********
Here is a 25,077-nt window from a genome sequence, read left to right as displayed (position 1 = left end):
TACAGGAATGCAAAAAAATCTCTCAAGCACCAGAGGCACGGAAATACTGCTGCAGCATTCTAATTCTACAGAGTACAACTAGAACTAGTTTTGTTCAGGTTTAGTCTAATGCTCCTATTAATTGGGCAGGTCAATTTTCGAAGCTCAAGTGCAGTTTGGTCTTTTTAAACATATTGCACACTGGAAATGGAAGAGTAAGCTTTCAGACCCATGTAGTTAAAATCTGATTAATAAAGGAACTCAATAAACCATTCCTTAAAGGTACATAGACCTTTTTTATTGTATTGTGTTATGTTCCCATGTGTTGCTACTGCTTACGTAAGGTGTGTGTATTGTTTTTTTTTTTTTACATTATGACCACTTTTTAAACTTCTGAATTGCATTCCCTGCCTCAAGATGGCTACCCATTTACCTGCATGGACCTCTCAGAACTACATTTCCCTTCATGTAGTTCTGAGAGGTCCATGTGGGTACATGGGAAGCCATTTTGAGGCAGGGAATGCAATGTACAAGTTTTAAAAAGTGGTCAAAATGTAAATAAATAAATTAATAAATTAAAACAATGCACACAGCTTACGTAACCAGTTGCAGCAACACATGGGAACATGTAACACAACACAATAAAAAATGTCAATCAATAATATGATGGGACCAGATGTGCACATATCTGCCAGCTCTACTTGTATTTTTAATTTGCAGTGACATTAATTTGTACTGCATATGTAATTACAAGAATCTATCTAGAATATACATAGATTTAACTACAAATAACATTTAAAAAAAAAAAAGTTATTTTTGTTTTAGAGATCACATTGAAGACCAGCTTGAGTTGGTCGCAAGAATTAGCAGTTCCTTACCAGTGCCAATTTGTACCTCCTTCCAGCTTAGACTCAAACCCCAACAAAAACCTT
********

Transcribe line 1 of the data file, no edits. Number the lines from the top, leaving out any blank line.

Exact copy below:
Here is a 25,077-nt window from a genome sequence, read left to right as displayed (position 1 = left end):